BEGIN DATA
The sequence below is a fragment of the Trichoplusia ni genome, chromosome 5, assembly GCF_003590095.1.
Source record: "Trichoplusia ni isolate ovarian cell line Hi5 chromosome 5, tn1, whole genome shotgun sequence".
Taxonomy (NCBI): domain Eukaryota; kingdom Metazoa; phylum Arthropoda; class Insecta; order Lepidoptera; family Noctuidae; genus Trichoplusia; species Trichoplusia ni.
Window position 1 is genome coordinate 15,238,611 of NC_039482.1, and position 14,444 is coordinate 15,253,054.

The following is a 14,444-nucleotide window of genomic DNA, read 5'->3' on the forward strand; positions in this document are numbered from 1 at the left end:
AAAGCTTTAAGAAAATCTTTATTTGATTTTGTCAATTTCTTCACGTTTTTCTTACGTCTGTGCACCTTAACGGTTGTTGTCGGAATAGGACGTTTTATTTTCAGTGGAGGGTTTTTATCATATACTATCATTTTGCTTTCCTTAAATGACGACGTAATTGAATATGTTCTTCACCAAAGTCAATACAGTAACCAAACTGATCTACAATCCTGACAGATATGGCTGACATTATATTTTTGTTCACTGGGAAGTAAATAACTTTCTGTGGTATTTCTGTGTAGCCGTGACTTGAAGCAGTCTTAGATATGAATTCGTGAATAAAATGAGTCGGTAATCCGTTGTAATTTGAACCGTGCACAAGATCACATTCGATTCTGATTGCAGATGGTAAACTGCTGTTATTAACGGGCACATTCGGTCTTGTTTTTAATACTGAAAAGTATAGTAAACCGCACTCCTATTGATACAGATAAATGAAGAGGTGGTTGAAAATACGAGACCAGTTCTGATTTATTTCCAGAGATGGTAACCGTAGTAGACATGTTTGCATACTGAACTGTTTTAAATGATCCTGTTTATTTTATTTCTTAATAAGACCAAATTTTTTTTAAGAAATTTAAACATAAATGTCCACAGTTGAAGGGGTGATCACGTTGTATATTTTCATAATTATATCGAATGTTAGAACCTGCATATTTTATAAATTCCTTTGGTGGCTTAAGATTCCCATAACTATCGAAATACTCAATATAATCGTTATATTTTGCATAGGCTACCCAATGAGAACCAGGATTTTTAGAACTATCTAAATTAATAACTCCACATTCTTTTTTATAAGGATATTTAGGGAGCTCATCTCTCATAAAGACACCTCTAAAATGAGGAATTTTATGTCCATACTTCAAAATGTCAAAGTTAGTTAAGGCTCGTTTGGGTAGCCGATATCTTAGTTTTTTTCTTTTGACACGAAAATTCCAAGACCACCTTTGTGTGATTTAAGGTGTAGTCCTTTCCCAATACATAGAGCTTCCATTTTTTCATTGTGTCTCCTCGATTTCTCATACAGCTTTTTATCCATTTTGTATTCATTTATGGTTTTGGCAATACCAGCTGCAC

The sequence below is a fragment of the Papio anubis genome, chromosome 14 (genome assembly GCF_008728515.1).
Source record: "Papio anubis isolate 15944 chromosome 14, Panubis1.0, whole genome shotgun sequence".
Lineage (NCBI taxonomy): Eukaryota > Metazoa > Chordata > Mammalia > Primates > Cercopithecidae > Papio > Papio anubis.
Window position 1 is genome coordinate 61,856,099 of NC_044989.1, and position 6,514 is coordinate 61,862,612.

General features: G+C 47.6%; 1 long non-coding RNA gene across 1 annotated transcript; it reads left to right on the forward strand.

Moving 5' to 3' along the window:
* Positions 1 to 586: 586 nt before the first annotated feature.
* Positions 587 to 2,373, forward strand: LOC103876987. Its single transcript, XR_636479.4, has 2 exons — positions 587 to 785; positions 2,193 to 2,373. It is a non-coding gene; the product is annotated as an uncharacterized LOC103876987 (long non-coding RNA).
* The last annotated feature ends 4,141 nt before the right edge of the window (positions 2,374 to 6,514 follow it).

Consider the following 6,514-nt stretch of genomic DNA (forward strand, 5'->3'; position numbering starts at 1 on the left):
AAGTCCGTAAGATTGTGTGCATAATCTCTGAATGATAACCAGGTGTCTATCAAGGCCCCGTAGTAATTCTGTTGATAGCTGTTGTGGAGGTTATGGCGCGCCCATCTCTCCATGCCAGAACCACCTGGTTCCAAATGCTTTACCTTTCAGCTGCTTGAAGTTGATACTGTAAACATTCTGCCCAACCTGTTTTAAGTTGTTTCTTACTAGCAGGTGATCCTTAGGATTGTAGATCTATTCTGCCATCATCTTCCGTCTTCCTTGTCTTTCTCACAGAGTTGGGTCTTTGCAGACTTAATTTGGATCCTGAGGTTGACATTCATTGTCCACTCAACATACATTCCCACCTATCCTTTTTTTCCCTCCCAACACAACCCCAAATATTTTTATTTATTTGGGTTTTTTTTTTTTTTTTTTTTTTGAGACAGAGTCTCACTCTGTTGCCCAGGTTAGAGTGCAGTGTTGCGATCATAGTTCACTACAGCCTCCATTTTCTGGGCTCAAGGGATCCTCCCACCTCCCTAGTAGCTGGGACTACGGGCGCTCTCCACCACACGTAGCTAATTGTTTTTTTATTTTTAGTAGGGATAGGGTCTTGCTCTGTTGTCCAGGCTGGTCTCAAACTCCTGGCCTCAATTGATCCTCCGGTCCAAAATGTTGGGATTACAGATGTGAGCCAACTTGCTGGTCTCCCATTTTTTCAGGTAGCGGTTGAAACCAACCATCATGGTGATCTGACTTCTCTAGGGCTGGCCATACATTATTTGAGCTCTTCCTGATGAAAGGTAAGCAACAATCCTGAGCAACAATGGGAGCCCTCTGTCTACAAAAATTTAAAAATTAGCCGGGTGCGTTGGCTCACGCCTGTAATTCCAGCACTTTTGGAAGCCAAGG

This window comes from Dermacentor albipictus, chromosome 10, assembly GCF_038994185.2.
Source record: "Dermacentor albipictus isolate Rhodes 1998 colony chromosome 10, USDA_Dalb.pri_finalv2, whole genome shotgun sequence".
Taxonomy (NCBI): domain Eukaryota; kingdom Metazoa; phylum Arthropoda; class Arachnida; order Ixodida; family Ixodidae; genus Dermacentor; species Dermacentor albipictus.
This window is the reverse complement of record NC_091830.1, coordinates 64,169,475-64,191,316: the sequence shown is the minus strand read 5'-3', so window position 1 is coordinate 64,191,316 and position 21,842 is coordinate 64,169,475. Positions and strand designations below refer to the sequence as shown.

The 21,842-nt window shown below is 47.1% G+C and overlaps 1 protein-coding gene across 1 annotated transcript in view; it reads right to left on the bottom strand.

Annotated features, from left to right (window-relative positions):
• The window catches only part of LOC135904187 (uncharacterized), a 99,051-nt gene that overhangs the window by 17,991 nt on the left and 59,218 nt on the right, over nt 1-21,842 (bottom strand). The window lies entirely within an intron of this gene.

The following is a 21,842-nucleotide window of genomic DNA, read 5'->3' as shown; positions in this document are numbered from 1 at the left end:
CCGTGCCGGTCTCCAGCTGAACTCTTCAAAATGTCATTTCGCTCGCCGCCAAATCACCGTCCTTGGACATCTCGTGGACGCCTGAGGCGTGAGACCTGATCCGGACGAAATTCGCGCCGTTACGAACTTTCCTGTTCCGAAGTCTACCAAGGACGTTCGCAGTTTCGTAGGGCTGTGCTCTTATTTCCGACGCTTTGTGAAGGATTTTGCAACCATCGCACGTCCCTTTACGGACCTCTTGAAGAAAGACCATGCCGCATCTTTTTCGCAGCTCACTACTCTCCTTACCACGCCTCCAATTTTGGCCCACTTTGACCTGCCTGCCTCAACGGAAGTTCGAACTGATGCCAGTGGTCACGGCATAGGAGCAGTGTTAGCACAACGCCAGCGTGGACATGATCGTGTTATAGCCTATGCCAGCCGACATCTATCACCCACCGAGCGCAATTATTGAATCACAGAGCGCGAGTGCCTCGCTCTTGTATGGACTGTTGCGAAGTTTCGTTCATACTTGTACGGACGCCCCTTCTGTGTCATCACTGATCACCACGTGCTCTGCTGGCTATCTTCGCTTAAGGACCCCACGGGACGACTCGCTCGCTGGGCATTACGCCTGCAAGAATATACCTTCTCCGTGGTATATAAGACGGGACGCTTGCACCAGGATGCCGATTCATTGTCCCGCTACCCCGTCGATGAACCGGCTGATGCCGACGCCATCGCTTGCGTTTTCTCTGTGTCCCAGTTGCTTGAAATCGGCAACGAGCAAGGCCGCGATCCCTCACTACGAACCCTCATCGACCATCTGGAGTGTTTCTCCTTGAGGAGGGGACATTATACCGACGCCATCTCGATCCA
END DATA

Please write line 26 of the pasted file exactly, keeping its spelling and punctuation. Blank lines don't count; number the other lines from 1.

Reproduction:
CCGTGCCGGTCTCCAGCTGAACTCTTCAAAATGTCATTTCGCTCGCCGCCAAATCACCGTCCTTGGACATCTCGTGGACGCCTGAGGCGTGAGACCTGATCCGGACGAAATTCGCGCCGTTACGAACTTTCCTGTTCCGAAGTCTACCAAGGACGTTCGCAGTTTCGTAGGGCTGTGCTCTTATTTCCGACGCTTTGTGAAGGATTTTGCAACCATCGCACGTCCCTTTACGGACCTCTTGAAGAAAGACCATGCCGCATCTTTTTCGCAGCTCACTACTCTCCTTACCACGCCTCCAATTTTGGCCCACTTTGACCTGCCTGCCTCAACGGAAGTTCGAACTGATGCCAGTGGTCACGGCATAGGAGCAGTGTTAGCACAACGCCAGCGTGGACATGATCGTGTTATAGCCTATGCCAGCCGACATCTATCACCCACCGAGCGCAATTATTGAATCACAGAGCGCGAGTGCCTCGCTCTTGTATGGACTGTTGCGAAGTTTCGTTCATACTTGTACGGACGCCCCTTCTGTGTCATCACTGATCACCACGTGCTCTGCTGGCTATCTTCGCTTAAGGACCCCACGGGACGACTCGCTCGCTGGGCATTACGCCTGCAAGAATATACCTTCTCCGTGGTATATAAGACGGGACGCTTGCACCAGGATGCCGATTCATTGTCCCGCTACCCCGTCGATGAACCGGCTGATGCCGACGCCATCGCTTGCGTTTTCTCTGTGTCCCAGTTGCTTGAAATCGGCAACGAGCAAGGCCGCGATCCCTCACTACGAACCCTCATCGACCATCTGGAGTGTTTCTCCTTGAGGAGGGGACATTATACCGACGCCATCTCGATCCA